Doing It Right Diving
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What's DIR really about?
DIR - An essay
Situational awareness
Calculations on the fly
Dive planning on the fly
How much lead?
Pre-dive procedures
Gas switching procedure
Singles, H-valves or doubles?
Average depth for deco?
Using the min deco table
Nitrox Class Part 1
Nitrox Class Part 2

DIR II (from video)
DIR III (from video)

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Dive Planning On The Fly

Read Calculations On The Fly first if you haven't. This article will assume that you can calculate this stuff in your head.

When we dive we need to keep track of a couple of things that relates to our dive plan. Depth, time, gas and decompression obligation are the most important ones. When doing non-decompression dives we need to check that we don't extend our dive time.

Turn depth into ATAs

Depth, time and gas is closely related.To be able to use them we need to convert depth into ATA. Easy enough in metric (ATA=msw/10 + 1) but a bit more challenging using the imperial system.

The formula is: ATA = ft / 33 + 1
That is (almost) the same as ATA = ft * 3 / 100 + 1
Let's try that one!

140 ft is in ATA?
140 * 3 = 100 * 3 + 40 * 3 = 420
420 / 100 = 4.2
4.2 + 1 = 5.2 ATA

45ft is in ATA?
45 * 3 = 45 + 45 + 45 = 135 (another way to multiply with 3)
135 / 100 = 1.35
1.35 + 1 = 2.35 ATA

Another approach is to memorize a few depths and just guesstimate for any depths in between. Remember that +/- 10 ft = +/- 0.3 ATA

  • 0ft = 1 ATA
  • 33ft = 2 ATA
  • 66ft = 3 ATA
  • 99ft = 4 ATA
  • 132ft = 5 ATA
  • 165ft = 6 ATA
  • 198ft = 7 ATA
Gas planning

Doing a fast dive plan you need to know how long your gas is going to last at the depth you intend to dive. I prefer to convert gas into time because time is what is interresting during the dive. To do in our head we first need a base line to start from.

For simplicity I use a 12L/200bar as the starting point. A 80cuft bottle is about the same size, a set of double twelves or double 80s is twice that, a set of double 18s or 104s (double17s) are tripple the amount of gas.

Using 20 liters per minute or 0.7 cuft/min you get about 120 minutes out of a 12 liter/200bar or an 80cuft/3000psi bottle at the surface. So 120 minutes is our base line. If you divide that with the depth in ATAs you know how long you can stay.

For example at 30m/100ft/4ATA we can stay 1/4 of 120 minutes until we run out of gas in a single tank. That's about 30 minutes.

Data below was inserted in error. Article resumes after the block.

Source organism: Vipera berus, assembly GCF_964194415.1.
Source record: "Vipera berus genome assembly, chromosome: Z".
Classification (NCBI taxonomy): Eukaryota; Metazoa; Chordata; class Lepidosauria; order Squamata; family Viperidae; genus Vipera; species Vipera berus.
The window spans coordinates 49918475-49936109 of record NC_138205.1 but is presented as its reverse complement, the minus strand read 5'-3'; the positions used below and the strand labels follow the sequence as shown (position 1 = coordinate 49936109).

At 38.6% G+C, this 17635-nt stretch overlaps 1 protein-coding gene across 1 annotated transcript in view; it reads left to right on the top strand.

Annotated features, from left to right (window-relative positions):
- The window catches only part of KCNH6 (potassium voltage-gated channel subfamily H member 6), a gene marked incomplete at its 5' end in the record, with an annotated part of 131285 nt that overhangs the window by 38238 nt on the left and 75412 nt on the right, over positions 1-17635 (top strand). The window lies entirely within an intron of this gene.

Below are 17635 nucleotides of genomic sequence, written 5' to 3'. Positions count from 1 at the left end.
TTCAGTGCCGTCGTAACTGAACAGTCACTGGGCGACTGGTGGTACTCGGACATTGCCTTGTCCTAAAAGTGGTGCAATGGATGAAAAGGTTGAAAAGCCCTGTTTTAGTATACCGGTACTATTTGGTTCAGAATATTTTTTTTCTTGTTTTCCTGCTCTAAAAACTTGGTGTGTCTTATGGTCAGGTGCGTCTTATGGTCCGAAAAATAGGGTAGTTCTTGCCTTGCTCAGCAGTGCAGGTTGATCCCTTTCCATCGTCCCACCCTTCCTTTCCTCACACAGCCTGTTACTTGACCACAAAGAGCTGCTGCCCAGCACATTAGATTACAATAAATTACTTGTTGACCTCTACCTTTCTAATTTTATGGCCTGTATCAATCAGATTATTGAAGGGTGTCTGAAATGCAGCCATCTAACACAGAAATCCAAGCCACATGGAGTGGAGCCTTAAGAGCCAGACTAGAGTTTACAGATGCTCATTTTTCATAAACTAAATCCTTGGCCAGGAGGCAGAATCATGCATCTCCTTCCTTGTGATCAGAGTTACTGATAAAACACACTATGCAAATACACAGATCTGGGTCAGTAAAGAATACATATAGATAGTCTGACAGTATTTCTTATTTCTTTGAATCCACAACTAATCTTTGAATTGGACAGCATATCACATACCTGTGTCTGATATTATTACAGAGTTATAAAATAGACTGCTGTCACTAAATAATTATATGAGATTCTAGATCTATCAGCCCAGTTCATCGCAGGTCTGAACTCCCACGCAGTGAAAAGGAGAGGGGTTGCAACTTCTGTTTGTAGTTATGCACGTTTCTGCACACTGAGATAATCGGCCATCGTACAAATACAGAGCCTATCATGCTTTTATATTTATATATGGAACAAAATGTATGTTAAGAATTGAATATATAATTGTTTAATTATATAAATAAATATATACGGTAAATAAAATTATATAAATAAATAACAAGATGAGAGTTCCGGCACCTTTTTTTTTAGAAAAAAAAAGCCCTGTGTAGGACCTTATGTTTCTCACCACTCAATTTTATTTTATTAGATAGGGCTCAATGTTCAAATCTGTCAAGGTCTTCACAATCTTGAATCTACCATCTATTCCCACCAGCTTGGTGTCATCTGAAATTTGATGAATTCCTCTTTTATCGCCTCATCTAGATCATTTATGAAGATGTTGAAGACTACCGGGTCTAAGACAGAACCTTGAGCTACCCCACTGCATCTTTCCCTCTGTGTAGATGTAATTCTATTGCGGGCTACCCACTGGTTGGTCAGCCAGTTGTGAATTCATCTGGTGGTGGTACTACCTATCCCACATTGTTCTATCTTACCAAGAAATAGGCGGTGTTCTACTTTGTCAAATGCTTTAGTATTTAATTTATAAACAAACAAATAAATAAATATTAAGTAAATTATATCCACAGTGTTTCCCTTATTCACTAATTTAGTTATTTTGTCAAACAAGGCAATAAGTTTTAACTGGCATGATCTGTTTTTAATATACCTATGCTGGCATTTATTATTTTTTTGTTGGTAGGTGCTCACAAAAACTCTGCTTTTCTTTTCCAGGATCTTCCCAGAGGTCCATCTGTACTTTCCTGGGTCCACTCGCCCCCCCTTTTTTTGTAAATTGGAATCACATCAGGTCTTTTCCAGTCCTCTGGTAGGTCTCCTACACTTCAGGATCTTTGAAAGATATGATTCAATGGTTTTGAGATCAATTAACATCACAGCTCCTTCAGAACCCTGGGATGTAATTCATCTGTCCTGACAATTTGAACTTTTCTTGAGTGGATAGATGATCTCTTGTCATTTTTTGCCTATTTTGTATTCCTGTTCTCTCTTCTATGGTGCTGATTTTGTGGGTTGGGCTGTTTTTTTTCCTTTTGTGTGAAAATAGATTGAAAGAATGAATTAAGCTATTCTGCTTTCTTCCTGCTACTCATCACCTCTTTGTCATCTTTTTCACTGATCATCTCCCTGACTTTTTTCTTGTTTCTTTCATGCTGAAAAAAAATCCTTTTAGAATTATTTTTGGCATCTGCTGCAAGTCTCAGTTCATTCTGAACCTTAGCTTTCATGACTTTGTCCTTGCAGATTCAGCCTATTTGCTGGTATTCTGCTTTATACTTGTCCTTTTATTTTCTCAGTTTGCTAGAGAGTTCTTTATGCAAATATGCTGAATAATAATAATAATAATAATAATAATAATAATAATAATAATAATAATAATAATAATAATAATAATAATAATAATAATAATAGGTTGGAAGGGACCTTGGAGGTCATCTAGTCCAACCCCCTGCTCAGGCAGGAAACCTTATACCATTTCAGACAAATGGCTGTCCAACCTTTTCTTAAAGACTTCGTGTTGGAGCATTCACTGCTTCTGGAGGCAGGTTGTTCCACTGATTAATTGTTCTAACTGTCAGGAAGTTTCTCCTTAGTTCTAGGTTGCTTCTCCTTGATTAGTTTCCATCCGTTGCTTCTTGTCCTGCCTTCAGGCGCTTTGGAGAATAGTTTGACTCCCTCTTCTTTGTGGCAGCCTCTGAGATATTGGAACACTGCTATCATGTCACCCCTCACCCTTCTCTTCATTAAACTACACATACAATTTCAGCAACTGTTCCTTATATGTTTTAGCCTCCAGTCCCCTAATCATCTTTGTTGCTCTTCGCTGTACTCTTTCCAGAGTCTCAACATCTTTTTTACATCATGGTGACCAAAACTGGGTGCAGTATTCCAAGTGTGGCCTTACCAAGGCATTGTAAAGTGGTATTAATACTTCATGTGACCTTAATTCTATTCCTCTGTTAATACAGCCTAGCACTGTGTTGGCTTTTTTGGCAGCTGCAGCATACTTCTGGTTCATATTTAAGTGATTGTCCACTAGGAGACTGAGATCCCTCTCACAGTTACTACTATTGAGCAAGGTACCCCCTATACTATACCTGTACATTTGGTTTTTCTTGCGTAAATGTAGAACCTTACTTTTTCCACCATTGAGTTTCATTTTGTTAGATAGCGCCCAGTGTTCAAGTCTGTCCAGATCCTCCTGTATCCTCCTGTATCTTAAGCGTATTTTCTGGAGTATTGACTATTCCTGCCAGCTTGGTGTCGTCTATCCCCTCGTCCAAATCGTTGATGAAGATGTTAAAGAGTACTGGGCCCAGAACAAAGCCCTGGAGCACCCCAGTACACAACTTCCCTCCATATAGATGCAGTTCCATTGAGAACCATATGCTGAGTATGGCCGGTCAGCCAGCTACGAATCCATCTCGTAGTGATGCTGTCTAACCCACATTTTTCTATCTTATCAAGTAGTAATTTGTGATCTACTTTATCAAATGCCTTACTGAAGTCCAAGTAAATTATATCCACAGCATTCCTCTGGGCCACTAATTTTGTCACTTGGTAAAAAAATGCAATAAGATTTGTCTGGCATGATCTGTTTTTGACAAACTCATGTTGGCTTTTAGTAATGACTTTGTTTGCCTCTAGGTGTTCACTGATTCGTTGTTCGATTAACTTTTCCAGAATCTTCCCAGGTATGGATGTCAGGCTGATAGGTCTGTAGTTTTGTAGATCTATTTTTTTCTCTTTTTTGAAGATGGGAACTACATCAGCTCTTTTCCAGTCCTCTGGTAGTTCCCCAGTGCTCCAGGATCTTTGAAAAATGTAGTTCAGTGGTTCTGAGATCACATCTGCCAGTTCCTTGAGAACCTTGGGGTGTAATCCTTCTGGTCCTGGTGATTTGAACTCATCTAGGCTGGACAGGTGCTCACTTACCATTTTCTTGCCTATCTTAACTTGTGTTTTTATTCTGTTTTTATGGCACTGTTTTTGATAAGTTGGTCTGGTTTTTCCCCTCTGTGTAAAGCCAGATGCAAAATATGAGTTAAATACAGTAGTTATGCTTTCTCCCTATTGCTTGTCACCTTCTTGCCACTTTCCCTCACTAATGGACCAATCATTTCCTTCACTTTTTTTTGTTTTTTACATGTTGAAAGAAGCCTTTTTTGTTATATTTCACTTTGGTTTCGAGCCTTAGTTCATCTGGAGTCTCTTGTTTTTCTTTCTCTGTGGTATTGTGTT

Using all your gas at depth is a bad idea since we need some reserve gas if we have a problem. Assume that you wanted to reserve 1000psi/70bar you can still use 2/3thrd of your gas supply. In the example above 30m/100ft that would be 20 minutes in real life (2/3rds of 30min).

Let's say your are doing a dive to 150ft/45m/5.5ATA and you intend to use half of your gas supply in your double 80s/double 12s. How long is the dive going to be?

Well, half the doubles is one full bottle so 120 min at the surface. 120/5.5 is a bit tricky but 120/5 = 24 and 120/6 = 20 so a little more than 20 minutes (22 min) is what you can expect.

Adjusting the base line

But what if your gas consumption rate is lower (or higher)? You could use the same basline and adjust for higher or lower consumption or you could make your own baseline to start from.

If you use 15 lpm (liters per minute) or 0.5cuft/min instead of our base line, it's 75% of the gas consumption meaning your will get 33% more time at depth. So instead of 22 minutes at 45msw/150ft we can stay about 29 minutes (22+22/3).

Using stages

Usually in cave diving and also ocean diving we use stages to extend our bottom time. The nice thing is that a stage normally a 80cuft bottle so we can use the same calculations as above. In the cave however it is dropped at half the pressure going in and you will breath the other half going out. Let's try some examples.

How long will it take before you need to drop your stage, diving to an average depth of 25m or about 80ft?
Converting it to ATA we get about 3.5 ATA. 120/3=40 and 120/4=30 so about 35 minutes using a full stage and half of that is about 18 minutes.

Cave training